[Warning: long post. sensitive subject.]
So, I’m ending my 8th week of level II fieldwork on the adult eating disorders unit and I’ve accumulated so much knowledge about mental health and so many more realizations about myself, people, and life than I thought I would — that I felt the urge to write about a little sliver of it.
Well, before I get into it, may I just say — I’ve been leading sensory relaxation groups for the past few weeks now and I feel like a guided imagery master (guided imagery sample - “Take a deep breath in and out… Breathe in relaxation, breathe out tension. Now, imagine you’re on a deserted island… the sun is glistening… the ocean reflecting the color of the sky….” etcetera). I went from shivering in my pants out of awkwardness and freak-what-if-I-crack-up to sailing through it and getting compliments from my patients about my “soothing voice” and nice choice of relaxing piano music.
Thank you, Yiruma. You’re even doing a great job right now as I type.
Anyway, here we go. (Ugh, where do I begin…)
Eating disorders have the highest mortality rate out of all of the mental illnesses. I’m assuming it’s partly because eating disorders are usually accompanied by physiological illnesses, as well as other mental illnesses, such as depression, bipolar disorder, borderline personality disorder, OCD, etc. It’s serious business. When I first started my internship, I had a very superficial knowledge of eating disorders and dismissed the gravity of it. … But then it became a total “Days of Our Lives” soap opera on the unit for about 2 weeks. And even one of the members on our treatment team said that in her 20+ years of working here, she’s never seen the ED unit so full of drama and chaos.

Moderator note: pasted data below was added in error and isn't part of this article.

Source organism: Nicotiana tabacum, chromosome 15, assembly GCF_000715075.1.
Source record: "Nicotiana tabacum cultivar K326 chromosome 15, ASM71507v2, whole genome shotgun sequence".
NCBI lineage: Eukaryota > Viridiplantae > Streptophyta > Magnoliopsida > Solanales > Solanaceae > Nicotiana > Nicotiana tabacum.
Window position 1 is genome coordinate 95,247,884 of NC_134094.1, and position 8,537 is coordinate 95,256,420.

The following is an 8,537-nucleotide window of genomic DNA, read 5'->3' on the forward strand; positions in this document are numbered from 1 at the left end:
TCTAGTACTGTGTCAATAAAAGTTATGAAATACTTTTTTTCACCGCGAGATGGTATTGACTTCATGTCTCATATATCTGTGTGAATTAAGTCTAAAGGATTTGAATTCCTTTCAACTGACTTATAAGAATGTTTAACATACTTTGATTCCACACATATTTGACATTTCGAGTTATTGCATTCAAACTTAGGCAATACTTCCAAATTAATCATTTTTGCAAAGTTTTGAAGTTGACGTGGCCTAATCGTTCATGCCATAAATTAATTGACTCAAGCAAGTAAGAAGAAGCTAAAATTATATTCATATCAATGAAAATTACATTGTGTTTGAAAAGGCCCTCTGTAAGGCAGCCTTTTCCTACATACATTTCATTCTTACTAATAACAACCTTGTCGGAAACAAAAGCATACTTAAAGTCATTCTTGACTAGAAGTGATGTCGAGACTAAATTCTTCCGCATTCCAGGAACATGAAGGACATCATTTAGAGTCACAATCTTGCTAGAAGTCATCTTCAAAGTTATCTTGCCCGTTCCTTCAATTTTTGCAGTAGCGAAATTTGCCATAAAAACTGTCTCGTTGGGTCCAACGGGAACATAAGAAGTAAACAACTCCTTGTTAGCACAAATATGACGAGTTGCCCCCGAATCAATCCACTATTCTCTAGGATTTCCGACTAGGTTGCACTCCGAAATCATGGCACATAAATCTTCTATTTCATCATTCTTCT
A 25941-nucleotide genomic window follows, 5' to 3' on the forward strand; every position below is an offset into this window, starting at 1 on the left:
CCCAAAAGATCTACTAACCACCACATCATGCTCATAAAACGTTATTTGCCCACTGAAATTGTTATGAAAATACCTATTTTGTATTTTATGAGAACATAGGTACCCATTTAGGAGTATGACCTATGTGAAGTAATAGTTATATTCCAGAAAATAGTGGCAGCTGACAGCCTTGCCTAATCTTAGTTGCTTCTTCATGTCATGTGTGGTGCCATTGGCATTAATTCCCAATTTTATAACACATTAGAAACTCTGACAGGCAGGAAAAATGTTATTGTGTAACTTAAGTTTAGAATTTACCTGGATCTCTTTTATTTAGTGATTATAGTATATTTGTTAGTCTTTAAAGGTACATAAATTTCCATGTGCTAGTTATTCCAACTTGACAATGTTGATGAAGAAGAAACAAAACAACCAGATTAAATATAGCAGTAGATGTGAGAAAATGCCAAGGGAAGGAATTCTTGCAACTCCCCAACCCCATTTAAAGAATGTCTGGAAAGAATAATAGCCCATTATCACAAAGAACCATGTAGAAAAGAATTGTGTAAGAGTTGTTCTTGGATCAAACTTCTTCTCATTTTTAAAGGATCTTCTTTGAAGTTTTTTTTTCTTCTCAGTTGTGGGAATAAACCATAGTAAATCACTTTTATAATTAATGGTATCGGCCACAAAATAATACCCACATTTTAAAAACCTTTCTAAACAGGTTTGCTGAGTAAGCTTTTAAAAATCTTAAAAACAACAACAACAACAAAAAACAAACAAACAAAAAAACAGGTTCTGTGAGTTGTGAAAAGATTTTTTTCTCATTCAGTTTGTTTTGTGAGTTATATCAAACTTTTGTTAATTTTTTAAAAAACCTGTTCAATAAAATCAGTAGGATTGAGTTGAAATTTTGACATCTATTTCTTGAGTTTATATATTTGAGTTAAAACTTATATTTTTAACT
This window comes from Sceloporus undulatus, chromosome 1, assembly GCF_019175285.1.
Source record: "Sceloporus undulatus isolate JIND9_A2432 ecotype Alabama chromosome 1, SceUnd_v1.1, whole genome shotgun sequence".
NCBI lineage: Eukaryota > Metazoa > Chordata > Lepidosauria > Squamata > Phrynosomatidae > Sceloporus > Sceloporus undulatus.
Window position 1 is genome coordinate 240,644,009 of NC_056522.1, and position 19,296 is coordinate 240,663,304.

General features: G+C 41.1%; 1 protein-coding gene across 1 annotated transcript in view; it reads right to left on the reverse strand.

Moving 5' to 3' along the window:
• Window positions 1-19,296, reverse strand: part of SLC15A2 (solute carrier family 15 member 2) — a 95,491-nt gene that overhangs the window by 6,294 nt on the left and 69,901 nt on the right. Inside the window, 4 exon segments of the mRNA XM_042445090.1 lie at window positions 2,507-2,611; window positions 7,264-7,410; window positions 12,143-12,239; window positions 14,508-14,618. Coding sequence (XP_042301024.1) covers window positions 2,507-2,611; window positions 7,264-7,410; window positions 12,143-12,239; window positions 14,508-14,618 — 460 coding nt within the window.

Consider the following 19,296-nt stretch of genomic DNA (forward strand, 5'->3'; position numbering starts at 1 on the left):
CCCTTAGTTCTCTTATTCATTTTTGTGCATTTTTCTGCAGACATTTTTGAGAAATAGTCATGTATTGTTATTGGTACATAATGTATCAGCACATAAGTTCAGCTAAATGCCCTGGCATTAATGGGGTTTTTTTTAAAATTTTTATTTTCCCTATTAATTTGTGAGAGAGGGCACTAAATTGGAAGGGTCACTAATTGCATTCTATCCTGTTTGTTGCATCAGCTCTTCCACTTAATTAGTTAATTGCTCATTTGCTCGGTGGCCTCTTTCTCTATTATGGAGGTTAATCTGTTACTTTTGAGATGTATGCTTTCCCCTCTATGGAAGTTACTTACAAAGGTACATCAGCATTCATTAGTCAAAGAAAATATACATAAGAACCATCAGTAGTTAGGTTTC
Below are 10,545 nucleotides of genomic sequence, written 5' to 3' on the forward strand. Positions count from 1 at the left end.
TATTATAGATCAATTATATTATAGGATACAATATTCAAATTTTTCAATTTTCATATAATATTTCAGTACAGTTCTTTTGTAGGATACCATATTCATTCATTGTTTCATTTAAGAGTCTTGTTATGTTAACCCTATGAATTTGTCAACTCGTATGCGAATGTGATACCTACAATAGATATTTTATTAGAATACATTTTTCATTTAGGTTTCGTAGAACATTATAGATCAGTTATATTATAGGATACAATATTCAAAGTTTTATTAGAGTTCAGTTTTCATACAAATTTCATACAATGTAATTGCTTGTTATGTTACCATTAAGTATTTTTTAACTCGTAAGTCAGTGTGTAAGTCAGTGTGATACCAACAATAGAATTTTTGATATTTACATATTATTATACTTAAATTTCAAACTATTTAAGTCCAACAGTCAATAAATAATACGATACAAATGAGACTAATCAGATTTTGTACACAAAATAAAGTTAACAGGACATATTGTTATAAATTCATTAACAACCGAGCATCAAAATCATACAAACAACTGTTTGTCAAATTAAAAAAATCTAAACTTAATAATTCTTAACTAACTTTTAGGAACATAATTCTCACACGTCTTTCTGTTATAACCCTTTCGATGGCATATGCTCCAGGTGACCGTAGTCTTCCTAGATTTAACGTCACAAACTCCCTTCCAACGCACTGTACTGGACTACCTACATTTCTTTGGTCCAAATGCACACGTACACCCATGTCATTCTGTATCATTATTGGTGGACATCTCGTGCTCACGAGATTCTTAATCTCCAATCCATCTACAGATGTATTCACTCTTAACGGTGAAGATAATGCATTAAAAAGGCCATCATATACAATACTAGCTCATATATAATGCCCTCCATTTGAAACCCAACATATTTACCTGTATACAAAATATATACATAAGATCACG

… That’s besides the point, doe. (<— Did I seriously just….?)
I got to slowly learn about the disorder in depth by reading through patients’ constantly updated charts, observing patients throughout the weeks and documenting their progress, attending weekly treatment team meetings, building rapport with the patients, and most importantly, spending time with them in groups - particularly the body&soul groups where we talk about self-esteem and body image issues. During this group, we discuss past events that triggered their eating disorder and how we can reframe these negative “eating disorder thoughts” into more positive ones.
One of the patients’ coping cards (for shopping at the grocery store) that I rewrote in calligraphy. An example of how ED thoughts can be reframed.
As these women began to cut themselves open (figuratively of course; FYI - sharps and other items that can be made into sharps are always locked away, but somehow some patients seem to find a creative way to cut themselves anyway) and share their deepest struggles with one another, I couldn’t help but to empathize with them. Well, to a certain extent. I mean, I don’t have an eating disorder. But, as a woman myself (duh), I often struggle with being perfectionistic, comparing myself with others, and being dissatisfied as a result… maybe because I’m very visual and have an unusually keen eye for detail, therefore easily scrutinizing and condemning the “imperfections” of my own body. Perhaps.